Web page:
Rep. John Linder, R-Ga.

This is a partial transcript from Your World with Neil Cavuto, July 24, 2003, that was edited for clarity. Click here for complete access to all of Neil Cavuto's CEO interviews.

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NEIL CAVUTO, HOST: While the president talks tax cuts, my next guest says let's get rid of the tax code altogether. His plan would abolish income taxes and the IRS for good.

Joining us now with the details, Republican Rep. John Linder (search) of Georgia.

Congressman, thank you for coming.


CAVUTO: Everyone says it's a great idea, Congressman, but no way is it ever going to happen. What do you say?

LINDER: I think it's going to happen. We're starting to realize that we're spending more in just compliance costs than we're actually saving, and, last year, American corporations spent over 100 billion dollars more complying with this complicated code than they actually sent in. We have a study that says for the average small business to collect, comply, and remit $100 to the Federal Treasury (search), it costs them $724. This is just crazy.

CAVUTO: So what would you do, Congressman, different to our tax cut?

LINDER: I'd eliminate all taxes on income, including the payroll tax, which is the most crushing tax, particularly on young working America, and replace it with a national point of sale retail sales tax.

One of the studies we found in the $22 million we spent on economic and market research was done by Dale Jorgenson of Harvard that says, right now, 22 percent of the retail cost is the embedded cost for the current system, which is to say 22 percent of everything you purchase at retail, you're paying businesses' taxes, their payroll taxes, and their compliance costs.

If we were to abolish the IRS (search), get rid of all tax on income, and replace that with a 23 percent embedded cost, your cost of living would go up about one percent, but everybody would get to keep their whole check and everybody would be a voluntary taxpayer.

And then to untax necessities, essentials, we use the government definition of poverty-level spending, which is defined as that spending necessary for a given sized household to pay for its essentials. We would give every household, rich or poor, a check at the beginning of every month to totally rebate the tax consequences of spending up to the poverty line.

CAVUTO: But there...

LINDER: Right now...

CAVUTO: But, Congressman, here's what I worry about. I think a lot of your ideas are pretty sound, but they invite new complications for old ones. For example, even handing this up-front rebate for essentials, I can see that being a bureaucratic nightmare. In the meantime, the government...

LINDER: There would be nothing more...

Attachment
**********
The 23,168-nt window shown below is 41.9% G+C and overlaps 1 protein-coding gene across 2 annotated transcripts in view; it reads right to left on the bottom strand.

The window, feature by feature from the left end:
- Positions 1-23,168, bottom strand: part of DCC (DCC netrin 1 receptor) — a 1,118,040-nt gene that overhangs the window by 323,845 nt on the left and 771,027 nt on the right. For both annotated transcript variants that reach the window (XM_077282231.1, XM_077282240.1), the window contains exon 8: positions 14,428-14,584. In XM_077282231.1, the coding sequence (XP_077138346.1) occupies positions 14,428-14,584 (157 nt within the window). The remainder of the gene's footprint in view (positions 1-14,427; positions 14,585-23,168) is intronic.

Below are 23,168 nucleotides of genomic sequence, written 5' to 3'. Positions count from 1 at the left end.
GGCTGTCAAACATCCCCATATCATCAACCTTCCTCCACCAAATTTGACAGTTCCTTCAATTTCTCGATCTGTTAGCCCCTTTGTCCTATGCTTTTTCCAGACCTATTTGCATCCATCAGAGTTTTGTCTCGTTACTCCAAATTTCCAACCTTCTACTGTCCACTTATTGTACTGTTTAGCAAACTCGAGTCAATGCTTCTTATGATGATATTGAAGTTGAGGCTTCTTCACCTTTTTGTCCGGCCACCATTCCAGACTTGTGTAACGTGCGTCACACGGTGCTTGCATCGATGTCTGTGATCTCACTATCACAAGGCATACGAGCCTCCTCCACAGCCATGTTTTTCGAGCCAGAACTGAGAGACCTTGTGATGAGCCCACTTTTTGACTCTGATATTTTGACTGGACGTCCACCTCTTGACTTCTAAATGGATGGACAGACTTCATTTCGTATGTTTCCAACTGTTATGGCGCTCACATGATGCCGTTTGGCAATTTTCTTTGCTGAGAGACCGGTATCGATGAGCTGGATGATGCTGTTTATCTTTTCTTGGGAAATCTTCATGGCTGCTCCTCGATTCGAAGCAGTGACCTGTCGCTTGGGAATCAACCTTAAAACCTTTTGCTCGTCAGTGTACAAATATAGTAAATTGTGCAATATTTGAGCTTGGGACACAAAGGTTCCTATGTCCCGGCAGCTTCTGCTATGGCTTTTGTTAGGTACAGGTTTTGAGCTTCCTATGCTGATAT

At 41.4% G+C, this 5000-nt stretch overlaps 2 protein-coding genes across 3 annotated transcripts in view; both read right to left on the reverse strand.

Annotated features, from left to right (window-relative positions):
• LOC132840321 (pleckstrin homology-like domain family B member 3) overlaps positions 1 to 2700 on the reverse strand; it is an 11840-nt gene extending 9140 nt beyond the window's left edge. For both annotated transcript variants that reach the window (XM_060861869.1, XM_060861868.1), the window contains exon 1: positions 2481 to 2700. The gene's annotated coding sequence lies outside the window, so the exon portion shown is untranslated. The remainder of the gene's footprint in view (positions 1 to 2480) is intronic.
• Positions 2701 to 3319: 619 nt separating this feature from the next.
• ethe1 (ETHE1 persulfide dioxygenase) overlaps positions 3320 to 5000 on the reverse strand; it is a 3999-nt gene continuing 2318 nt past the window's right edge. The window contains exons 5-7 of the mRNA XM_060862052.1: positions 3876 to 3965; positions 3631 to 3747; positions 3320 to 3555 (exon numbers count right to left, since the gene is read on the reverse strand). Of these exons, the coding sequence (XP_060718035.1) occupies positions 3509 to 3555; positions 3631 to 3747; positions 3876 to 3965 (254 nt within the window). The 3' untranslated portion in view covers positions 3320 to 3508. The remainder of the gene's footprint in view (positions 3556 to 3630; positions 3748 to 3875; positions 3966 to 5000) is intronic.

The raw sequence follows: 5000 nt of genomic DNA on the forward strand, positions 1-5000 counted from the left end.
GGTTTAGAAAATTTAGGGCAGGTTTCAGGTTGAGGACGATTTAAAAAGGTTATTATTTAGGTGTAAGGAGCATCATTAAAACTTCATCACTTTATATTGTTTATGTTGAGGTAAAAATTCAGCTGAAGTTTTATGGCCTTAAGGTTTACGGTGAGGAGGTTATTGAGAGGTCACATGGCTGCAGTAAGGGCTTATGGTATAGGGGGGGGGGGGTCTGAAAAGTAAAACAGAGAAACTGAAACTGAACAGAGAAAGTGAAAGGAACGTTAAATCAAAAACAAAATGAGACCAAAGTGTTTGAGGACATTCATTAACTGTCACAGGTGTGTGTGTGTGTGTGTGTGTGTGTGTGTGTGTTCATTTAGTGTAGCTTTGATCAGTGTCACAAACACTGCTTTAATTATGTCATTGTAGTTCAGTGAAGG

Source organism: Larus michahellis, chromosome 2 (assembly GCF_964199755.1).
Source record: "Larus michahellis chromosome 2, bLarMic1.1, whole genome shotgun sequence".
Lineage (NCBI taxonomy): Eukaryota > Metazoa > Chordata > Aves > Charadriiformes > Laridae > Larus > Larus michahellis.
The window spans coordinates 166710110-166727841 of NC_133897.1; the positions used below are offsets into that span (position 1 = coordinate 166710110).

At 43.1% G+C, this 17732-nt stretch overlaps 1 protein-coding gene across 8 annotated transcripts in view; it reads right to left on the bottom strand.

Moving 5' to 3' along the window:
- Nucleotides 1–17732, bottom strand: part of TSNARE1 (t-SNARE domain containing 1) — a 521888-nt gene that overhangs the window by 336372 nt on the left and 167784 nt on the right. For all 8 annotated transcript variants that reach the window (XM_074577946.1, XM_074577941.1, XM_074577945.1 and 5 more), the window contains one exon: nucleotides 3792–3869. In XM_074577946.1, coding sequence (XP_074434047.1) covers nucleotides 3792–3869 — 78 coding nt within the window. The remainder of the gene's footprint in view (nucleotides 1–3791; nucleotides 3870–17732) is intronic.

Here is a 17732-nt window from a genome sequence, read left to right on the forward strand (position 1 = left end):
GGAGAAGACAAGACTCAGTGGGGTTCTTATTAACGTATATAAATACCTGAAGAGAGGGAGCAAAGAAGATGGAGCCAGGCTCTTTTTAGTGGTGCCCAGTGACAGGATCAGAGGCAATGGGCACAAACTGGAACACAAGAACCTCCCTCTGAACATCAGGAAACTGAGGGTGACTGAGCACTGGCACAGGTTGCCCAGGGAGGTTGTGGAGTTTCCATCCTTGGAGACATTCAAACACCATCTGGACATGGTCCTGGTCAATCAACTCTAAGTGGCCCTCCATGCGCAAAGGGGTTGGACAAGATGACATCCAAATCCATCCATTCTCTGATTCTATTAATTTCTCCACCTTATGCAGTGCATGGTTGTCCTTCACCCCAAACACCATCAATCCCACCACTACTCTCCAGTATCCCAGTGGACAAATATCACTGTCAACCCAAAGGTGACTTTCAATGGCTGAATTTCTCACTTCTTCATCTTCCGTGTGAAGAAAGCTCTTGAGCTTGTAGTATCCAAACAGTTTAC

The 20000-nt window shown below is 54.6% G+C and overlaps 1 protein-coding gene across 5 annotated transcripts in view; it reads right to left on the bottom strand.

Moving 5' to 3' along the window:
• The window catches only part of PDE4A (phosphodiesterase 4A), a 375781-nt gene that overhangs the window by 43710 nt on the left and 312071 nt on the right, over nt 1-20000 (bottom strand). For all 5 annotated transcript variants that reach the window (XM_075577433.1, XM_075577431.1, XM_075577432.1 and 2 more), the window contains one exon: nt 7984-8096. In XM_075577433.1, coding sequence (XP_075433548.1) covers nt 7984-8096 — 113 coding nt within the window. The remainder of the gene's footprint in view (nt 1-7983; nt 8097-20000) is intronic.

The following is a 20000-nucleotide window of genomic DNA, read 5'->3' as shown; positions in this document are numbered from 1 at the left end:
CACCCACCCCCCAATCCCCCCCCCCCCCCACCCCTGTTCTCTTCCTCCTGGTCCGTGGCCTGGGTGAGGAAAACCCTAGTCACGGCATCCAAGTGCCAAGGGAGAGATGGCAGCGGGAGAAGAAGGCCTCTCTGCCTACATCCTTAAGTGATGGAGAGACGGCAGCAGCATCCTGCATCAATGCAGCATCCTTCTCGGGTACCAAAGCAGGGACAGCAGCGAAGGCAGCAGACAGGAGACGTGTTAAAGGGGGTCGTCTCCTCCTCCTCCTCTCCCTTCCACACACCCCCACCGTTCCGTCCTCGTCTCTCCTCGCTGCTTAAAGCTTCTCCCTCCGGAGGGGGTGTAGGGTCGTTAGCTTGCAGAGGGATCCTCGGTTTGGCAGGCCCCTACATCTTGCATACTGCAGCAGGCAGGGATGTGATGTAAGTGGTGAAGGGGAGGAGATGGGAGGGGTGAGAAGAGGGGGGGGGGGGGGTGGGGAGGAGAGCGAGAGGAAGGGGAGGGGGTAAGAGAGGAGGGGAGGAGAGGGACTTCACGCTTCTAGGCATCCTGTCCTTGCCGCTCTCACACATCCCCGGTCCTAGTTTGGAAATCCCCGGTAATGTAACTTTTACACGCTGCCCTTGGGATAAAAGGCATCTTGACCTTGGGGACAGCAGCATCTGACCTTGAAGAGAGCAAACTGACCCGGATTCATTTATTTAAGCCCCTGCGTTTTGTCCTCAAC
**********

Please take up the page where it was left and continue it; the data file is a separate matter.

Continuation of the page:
CAVUTO: ... doing without money. What do you say?

LINDER: There would be nothing more or less than a computer action, an electronic transfer at the beginning of every month. The states would do the collecting for us, and you'd sign up with your state, depending on how many people are in the household and their Social Security numbers, and that would determine how much you got at the beginning of every month.

CAVUTO: But, Congressman, we're going to give the rap against you. That is this unfairly hits the lower- and middle-income folks because they're the ones more inclined to go to the store and purchase some things, make impulse purchases on things way beyond needy things...

LINDER: Those people are...

CAVUTO: ... and they're going to share the onerous part of this. What do you say?

LINDER: Well, first of all, we're not going to define what is essentials and what is a necessity. We're going to say that you can spend up to the poverty line with no tax consequences whatever. Right now, people spending at or below the poverty line are losing 22 percent of the purchasing power to the current system.

CAVUTO: Now let's talk about what the fallout would be on retailers, and the reason why they would come out against this sort of tax. They feel it would adversely affect them, and people, when times are tight, would be less inclined to buy things and therein dries up opportunities for them and, for that matter, the government.

LINDER: Actually, the consumption in the economy is a much more steady predictor of economic activity than is the income economy.

Right now, our collections are down for a third year in a row because people aren't earning, and many people are laid off, and yet we would have had increased collections for nine of the last 10 quarters because the overall economy grew.

If you take a study from 1945 to 1995, you'll see that the consumption economy went up every year just slightly, and the biggest downturn ever in that period of time was a three percent decline. We're now facing 20 percent to 25 percent declines in revenues because of the income economy.

CAVUTO: Has anyone, Congressman, said that you're on to something good here?

LINDER: Oh, lots of people do.

CAVUTO: How many?


LINDER: ... people get it — 435,000 members of Americans for Fair Taxation. I believe, in January, the Farm Bureau with five million families will endorse it officially... I've talked to Vice President Cheney, Secretary Evans...

CAVUTO: So maybe you're on to something, Congressman. We'll see what happens.

LINDER: It's time to get rid of this broken system and turn everybody into a voluntary taxpayer.

CAVUTO: All right. Congressman John Linder of Georgia.

LINDER: Thank you, Neil.

CAVUTO: Thank you, sir. Appreciate it very much.

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